Lakin McCarthy in association with West Yorkshire Playhouse
The 50th anniversary of The Red Shed of Wakefield, Yorkshire approaches. The 47’ X 18’ pub, residing in the shadows of the larger and notoriously conservative Tory Club, has a rich history as a meeting and organization venue for unionists, socialists, communists, feminists, gays, and many other groups with a leftist leaning. Famed British TV and club comedian, journalist, and actor, Mark Thomas, relates in his world premiere of The Red Shed his own thirty-year association with this institution for economic and social justice and equality.
To help The Red Shed celebrate its half century, Thomas sets out on a quest to prove to his disbelieving colleagues of the pub a story he had retold many times of the ’84-’85 miners strike – but one no one else can recall happening. While he was away at a school nearby, he witnessed the failed strikers heading back to the mines and being bolstered by school children singing a union anthem as the miners trudged by, “Solidarity forever, for the union together is strong.” Master story teller Thomas rolls off a tale of his search for a fellow witness or better yet, one of the children; and along the way, he introduces to us several dozen locals, employing an amazing array of accents, voices, and personalities.
Joining him in the telling are six volunteers from the audience who, at his prompting and the audience’s delight, don the Polaroid portrait heads of the story’s main characters in order to help act out organizing meetings, car trips to possible sites where the school could have been, and interviews with townspeople who might remember that seminal day of Thomas’ life. Even the audience becomes background sound and songs for his story, enriching the telling for all.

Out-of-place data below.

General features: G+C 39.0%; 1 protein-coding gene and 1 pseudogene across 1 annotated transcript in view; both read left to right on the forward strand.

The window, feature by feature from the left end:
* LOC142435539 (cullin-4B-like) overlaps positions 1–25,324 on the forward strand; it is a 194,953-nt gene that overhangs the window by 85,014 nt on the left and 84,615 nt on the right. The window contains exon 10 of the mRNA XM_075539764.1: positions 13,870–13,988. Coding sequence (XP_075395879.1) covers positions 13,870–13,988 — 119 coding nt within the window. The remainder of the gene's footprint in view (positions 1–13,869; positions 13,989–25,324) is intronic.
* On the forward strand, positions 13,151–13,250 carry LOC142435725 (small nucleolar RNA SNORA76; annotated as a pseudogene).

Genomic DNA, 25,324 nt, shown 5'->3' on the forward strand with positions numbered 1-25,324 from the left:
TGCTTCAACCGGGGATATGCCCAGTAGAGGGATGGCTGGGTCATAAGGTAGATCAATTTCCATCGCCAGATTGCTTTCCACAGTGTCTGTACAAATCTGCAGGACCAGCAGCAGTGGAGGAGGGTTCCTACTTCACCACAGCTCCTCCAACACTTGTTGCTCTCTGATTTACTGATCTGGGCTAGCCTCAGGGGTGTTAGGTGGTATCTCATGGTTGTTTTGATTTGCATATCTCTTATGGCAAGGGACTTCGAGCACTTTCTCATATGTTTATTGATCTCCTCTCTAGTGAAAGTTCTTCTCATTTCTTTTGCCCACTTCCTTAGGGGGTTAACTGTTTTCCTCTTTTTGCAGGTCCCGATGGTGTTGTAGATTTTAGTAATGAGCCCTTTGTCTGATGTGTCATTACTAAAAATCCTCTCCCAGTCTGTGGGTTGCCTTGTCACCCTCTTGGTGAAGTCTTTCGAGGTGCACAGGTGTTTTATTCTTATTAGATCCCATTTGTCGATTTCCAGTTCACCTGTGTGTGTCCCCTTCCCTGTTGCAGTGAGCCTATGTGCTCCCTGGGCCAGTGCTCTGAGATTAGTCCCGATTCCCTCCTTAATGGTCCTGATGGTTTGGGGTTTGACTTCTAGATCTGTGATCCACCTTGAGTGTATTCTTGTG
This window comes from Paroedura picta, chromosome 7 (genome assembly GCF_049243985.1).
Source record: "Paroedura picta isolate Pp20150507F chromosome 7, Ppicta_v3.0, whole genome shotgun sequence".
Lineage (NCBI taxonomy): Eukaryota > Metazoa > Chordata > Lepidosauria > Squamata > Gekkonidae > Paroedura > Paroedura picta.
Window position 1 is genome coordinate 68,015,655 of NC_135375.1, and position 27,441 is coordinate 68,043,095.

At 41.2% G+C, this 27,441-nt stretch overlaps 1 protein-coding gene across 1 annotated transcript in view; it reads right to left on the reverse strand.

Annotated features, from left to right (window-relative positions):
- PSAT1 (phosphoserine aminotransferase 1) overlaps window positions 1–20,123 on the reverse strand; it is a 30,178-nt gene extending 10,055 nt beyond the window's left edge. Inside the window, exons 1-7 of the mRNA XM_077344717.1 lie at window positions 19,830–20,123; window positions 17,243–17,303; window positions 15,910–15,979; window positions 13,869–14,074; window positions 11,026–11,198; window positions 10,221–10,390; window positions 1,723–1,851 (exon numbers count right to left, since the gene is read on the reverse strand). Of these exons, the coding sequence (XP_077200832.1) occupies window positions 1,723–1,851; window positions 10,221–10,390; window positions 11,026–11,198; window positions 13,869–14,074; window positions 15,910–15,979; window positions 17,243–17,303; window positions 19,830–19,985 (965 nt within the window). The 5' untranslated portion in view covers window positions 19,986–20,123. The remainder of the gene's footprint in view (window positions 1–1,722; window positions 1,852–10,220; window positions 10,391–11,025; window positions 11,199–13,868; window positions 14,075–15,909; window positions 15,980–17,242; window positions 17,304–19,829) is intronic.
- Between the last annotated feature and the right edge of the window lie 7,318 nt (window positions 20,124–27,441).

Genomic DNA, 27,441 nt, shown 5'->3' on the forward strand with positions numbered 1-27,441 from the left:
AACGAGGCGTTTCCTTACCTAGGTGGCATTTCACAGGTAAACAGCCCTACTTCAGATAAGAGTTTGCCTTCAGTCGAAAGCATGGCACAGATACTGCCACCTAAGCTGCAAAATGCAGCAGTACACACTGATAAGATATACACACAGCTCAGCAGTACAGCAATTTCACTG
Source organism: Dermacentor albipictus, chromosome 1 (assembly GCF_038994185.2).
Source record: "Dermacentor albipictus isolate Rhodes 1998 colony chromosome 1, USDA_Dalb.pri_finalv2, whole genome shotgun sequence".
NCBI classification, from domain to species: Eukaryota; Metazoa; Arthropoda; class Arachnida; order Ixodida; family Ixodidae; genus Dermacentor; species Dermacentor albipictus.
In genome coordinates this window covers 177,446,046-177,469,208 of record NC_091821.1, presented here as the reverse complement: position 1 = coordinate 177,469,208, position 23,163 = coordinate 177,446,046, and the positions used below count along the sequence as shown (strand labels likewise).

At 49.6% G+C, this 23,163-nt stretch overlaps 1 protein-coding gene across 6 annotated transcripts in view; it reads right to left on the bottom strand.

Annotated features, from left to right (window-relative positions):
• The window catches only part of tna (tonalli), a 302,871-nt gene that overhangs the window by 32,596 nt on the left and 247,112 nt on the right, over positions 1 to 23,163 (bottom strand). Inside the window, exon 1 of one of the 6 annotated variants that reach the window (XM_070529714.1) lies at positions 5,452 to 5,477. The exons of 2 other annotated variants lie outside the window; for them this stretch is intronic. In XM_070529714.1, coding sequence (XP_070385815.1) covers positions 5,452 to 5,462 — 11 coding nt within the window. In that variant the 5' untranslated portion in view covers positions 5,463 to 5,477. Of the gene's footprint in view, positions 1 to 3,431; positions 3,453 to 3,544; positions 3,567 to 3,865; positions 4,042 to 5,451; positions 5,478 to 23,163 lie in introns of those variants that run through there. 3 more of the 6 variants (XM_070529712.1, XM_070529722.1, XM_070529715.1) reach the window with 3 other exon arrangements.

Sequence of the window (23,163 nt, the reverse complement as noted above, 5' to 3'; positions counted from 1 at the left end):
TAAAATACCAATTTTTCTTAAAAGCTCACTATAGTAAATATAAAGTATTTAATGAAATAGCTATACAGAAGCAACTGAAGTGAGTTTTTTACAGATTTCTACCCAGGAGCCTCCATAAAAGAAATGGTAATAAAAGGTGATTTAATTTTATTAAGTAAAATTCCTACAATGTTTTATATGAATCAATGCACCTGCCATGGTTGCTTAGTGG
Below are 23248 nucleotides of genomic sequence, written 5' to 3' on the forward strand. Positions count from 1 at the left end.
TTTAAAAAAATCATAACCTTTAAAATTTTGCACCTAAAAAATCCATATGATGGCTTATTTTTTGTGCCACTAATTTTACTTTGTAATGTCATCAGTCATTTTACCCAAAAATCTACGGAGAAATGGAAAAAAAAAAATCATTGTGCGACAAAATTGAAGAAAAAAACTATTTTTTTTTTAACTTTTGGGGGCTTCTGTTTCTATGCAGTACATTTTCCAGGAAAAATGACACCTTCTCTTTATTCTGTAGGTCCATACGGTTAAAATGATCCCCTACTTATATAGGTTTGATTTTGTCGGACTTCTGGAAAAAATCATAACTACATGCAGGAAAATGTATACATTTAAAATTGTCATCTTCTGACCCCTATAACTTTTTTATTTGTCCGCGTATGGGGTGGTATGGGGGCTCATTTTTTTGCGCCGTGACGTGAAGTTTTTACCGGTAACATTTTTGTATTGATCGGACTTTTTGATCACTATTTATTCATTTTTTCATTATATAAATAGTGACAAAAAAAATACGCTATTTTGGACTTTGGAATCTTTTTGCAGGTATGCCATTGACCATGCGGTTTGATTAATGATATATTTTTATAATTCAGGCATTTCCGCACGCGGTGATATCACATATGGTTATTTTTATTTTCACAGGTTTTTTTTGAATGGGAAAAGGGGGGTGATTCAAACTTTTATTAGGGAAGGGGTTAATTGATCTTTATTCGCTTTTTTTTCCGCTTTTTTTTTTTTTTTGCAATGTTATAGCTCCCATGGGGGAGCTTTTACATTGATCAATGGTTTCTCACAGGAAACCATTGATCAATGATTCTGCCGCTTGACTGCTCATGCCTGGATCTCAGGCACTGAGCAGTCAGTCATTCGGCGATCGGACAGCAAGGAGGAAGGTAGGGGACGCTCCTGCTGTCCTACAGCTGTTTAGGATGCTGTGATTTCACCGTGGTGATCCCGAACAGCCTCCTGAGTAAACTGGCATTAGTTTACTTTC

In every way imaginable, Mark Thomas gives a tour de force performance. Laying bare with no holes barred his deeply felt politics, his prejudices, and his heart, Thomas blends humor with anger, convictions with doubts, and truth with maybe just a couple of white lies. And he does so while forming his audience into a momentary community that is eager to honor The Red Shed, the groups it has and continues to support, and Mark Thomas as a performer par excellence.
Rating: 5 E
2016 Edinburgh Fringe Show #4
“Daffodils (A Play with Songs)
Two generations, a father and a son, fall in love with their to-be wives by the same lake, lying on a field of daffodils. Idyllic beginnings have rocky journeys to unhappy endings for both; but the son is definitely not in the mold of his father, no matter how much he may be accused of being so.
The story of Eric, the eighteen-year-old son, and his sixteen-year-old newly met girlfriend, Rose, is told by two barefooted actors who stride alternately and together up their own carpeted paths to two lone mikes. Supported by an excellent band of three, there they turn the songs of a dozen New Zealand groups (Crowded House, The Mint Chicks, The Senators, Th’Dudes, among others) into their story, from first meeting to a bitter end.
In Clark Kent glasses and a smile as contagious as it is wide, Todd Emerson easily and eagerly grabs the mike to rock out as that teen in search of both love and adventure before ending up married, with kids, and part of his dad’s office cleaning business. His voice rings true whether his Eric croons ballads in soft falsetto or knocks out hard, metallic sounds with raspy vocals.
Equally impressive in voice is Colleen Davis as Rose, a Goldilocks blonde with lips redder than her namesake who sings with a rich deepness and stellar clarity. At times, her voice cuts to the core with its edge of intensity, only to back off into a softness that can melt any heart.
Their story in prose and song is constantly supported by an onstage band (Fen Ikner, Abraham Kunin, and Stephanie Brown), with Ms. Brown also lending harmonic vocals with the two leads in some of the more beautiful and moving numbers. The story itself is inspired by true events, as told by the daughter, also Stephanie Brown, who says upfront, “This is the story of my parents, and it is mostly true … except …”
The twists and turns of love and life, of guilt and misunderstanding, and of what is said and what left unsaid add up to a bittersweet tale that is perhaps now one family’s sad recalling at their annual reunions of love found and love somehow allowed to wane. Unfortunately, what is missing in the present telling is any hint of why the son’s love journey and its demise follows that of his father when Eric has in fact many chances to alter and correct the course along the way.
Rating: 3 E